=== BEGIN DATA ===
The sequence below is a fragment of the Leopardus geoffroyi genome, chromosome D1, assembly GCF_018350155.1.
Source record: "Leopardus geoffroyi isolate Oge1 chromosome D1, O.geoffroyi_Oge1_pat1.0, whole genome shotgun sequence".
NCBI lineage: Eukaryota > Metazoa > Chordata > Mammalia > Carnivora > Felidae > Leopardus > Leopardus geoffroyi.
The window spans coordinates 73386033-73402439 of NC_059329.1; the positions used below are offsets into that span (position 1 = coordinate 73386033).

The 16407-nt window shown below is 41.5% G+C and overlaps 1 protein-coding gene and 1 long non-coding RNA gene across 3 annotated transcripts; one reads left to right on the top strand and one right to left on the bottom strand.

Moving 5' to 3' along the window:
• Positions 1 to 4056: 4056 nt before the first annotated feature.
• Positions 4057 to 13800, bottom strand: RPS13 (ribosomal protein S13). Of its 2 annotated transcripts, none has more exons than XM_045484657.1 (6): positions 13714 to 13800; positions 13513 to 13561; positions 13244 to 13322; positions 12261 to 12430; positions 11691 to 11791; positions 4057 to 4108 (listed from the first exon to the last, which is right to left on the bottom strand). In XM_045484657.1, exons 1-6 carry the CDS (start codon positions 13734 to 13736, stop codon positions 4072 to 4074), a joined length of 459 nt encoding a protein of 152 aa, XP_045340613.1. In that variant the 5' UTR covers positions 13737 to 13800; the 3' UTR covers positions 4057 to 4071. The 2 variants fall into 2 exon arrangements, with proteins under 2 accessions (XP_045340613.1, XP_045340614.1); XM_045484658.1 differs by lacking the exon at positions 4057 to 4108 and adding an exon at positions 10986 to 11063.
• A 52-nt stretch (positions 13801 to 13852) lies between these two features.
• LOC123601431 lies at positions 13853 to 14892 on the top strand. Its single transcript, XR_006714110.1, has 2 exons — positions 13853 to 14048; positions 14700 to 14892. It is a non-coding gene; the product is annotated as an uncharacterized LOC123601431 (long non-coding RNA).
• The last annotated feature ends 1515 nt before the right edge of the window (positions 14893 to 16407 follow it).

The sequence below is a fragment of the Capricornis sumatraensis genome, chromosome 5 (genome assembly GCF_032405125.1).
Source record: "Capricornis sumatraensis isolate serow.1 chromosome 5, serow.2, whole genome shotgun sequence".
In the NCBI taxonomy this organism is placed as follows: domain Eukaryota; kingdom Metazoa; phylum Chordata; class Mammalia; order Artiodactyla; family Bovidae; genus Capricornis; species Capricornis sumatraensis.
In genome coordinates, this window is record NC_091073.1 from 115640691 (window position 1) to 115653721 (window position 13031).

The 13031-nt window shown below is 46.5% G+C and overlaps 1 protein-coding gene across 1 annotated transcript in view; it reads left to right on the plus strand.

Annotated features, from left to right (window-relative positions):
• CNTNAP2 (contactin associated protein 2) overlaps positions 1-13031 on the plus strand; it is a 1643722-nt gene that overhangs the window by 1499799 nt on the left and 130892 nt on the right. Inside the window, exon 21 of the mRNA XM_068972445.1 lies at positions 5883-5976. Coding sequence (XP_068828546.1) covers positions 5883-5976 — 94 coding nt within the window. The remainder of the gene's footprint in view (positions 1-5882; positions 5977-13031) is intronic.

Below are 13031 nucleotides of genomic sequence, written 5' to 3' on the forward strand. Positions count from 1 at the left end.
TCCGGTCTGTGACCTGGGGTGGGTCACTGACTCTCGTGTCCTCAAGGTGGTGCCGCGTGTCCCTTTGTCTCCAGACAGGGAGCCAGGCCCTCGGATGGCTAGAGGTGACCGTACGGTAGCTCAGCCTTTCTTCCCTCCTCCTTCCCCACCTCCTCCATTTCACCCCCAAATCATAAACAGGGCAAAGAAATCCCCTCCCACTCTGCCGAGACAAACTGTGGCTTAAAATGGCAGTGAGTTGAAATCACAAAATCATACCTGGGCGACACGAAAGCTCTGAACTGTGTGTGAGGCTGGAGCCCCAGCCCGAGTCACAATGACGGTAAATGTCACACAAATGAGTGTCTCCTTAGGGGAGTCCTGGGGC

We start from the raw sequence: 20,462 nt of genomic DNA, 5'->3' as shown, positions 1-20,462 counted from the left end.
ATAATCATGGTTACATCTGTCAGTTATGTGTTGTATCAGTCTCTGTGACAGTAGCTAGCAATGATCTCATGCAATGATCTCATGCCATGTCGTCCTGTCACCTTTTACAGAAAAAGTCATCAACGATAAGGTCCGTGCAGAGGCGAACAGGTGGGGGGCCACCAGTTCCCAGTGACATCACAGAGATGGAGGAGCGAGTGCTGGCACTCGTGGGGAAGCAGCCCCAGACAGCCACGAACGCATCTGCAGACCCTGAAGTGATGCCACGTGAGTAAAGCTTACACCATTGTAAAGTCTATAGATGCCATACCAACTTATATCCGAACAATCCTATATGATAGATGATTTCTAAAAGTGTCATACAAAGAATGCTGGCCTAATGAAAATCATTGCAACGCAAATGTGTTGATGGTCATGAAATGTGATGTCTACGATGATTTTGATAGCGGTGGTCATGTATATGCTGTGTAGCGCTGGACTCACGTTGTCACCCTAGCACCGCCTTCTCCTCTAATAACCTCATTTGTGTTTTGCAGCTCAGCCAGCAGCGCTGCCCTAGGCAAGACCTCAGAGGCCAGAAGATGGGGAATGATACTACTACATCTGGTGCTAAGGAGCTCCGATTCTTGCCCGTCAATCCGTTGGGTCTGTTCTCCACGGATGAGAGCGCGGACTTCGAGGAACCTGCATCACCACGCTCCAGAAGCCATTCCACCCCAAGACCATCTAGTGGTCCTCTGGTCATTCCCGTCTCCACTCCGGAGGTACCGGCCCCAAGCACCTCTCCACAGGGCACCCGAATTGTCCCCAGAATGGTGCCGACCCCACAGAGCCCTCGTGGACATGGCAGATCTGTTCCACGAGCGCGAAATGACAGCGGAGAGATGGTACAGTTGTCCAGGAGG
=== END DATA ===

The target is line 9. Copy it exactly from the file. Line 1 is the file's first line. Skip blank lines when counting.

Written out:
• A 52-nt stretch (positions 13801 to 13852) lies between these two features.